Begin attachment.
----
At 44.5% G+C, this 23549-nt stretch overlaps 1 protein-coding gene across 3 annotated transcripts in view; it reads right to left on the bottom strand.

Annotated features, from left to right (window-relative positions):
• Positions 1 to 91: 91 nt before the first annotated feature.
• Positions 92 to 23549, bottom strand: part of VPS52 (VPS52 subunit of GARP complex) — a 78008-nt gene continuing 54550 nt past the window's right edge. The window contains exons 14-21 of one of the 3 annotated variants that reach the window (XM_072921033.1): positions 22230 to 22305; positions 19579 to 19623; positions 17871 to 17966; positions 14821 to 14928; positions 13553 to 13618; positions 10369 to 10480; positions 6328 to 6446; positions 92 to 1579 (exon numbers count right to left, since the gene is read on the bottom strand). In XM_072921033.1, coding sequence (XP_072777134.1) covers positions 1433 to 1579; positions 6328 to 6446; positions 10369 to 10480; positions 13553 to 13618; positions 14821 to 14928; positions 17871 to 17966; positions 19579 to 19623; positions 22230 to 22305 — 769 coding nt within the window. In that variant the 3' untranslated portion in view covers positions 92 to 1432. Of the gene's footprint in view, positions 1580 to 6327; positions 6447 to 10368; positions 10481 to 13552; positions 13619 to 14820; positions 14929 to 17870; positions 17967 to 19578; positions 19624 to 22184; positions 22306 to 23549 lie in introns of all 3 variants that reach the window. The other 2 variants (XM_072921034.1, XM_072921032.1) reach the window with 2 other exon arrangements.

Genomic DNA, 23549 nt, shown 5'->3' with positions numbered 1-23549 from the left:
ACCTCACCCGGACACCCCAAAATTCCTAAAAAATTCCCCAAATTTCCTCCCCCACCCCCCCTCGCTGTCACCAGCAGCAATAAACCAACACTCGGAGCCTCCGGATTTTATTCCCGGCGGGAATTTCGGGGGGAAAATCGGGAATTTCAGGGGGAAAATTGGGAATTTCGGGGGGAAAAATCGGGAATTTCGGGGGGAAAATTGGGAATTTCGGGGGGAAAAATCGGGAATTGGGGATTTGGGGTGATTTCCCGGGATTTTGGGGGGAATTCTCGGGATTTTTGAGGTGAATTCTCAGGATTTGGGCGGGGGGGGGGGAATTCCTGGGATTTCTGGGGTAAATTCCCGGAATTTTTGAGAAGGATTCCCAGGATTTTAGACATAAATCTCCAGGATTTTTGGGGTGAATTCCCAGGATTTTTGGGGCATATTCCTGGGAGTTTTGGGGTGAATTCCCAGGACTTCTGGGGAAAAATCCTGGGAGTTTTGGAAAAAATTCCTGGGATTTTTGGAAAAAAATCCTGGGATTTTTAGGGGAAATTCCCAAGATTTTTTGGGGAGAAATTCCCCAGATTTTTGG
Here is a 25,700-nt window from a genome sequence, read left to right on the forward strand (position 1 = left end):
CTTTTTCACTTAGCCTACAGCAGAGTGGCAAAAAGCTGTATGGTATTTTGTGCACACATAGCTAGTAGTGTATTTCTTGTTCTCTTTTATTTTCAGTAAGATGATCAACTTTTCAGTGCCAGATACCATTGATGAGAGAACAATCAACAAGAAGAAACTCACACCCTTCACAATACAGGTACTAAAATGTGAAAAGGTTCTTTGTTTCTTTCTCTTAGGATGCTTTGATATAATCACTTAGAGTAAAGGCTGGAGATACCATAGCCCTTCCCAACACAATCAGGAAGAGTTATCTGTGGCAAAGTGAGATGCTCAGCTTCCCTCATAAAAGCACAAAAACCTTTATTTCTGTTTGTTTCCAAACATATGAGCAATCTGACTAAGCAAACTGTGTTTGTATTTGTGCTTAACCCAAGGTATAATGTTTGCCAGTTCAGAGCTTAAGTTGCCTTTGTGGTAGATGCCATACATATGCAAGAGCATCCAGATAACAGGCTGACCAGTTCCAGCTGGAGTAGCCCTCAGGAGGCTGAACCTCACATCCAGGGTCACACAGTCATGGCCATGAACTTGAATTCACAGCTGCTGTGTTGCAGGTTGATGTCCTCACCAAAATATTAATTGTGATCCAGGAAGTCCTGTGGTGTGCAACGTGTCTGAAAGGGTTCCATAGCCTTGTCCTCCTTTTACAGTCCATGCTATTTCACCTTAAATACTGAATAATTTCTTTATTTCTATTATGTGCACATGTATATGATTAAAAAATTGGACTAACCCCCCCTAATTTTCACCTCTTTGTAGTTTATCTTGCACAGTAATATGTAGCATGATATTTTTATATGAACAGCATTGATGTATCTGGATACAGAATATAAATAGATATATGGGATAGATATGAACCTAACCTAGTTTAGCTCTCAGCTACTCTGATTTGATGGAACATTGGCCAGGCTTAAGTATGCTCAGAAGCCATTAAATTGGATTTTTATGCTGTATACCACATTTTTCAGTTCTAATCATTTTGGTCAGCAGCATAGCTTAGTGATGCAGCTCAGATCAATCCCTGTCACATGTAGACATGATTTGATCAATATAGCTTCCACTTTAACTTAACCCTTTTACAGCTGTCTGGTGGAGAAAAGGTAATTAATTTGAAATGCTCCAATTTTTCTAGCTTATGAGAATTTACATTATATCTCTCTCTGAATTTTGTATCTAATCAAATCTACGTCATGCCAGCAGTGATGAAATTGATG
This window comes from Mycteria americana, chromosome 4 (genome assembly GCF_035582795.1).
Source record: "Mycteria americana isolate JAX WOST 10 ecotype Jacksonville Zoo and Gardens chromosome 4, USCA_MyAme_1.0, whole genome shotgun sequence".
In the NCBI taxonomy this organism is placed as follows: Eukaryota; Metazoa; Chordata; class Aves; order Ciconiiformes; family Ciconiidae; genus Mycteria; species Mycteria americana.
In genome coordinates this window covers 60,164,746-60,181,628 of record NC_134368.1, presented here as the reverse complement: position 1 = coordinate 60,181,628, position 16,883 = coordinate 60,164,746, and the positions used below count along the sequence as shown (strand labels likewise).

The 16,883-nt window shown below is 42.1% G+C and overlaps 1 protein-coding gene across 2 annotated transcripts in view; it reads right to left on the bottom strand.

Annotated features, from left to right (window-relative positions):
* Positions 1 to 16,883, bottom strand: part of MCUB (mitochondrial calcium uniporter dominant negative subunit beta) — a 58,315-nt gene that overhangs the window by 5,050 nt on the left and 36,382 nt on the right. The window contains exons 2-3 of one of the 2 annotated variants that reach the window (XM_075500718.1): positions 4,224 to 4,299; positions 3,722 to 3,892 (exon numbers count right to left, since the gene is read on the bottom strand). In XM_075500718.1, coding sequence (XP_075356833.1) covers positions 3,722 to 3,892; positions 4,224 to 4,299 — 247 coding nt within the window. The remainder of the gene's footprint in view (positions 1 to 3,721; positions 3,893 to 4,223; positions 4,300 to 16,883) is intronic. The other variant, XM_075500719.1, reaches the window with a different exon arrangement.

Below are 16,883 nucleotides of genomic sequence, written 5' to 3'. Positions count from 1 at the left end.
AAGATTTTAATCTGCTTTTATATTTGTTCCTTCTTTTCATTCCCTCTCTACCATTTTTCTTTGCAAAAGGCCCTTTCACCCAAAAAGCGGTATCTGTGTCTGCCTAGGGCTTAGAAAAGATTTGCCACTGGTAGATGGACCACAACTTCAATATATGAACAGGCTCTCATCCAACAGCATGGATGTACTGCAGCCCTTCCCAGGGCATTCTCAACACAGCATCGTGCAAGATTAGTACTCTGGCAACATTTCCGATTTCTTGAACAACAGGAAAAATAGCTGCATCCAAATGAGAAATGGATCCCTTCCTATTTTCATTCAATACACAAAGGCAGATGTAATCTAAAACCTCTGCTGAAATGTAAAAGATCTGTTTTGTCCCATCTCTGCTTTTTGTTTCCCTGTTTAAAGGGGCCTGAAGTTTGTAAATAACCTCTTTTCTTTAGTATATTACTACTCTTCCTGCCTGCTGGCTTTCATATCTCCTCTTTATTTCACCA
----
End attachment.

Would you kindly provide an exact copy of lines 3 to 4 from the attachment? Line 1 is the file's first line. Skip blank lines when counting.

• Positions 1 to 91: 91 nt before the first annotated feature.
• Positions 92 to 23549, bottom strand: part of VPS52 (VPS52 subunit of GARP complex) — a 78008-nt gene continuing 54550 nt past the window's right edge. The window contains exons 14-21 of one of the 3 annotated variants that reach the window (XM_072921033.1): positions 22230 to 22305; positions 19579 to 19623; positions 17871 to 17966; positions 14821 to 14928; positions 13553 to 13618; positions 10369 to 10480; positions 6328 to 6446; positions 92 to 1579 (exon numbers count right to left, since the gene is read on the bottom strand). In XM_072921033.1, coding sequence (XP_072777134.1) covers positions 1433 to 1579; positions 6328 to 6446; positions 10369 to 10480; positions 13553 to 13618; positions 14821 to 14928; positions 17871 to 17966; positions 19579 to 19623; positions 22230 to 22305 — 769 coding nt within the window. In that variant the 3' untranslated portion in view covers positions 92 to 1432. Of the gene's footprint in view, positions 1580 to 6327; positions 6447 to 10368; positions 10481 to 13552; positions 13619 to 14820; positions 14929 to 17870; positions 17967 to 19578; positions 19624 to 22184; positions 22306 to 23549 lie in introns of all 3 variants that reach the window. The other 2 variants (XM_072921034.1, XM_072921032.1) reach the window with 2 other exon arrangements.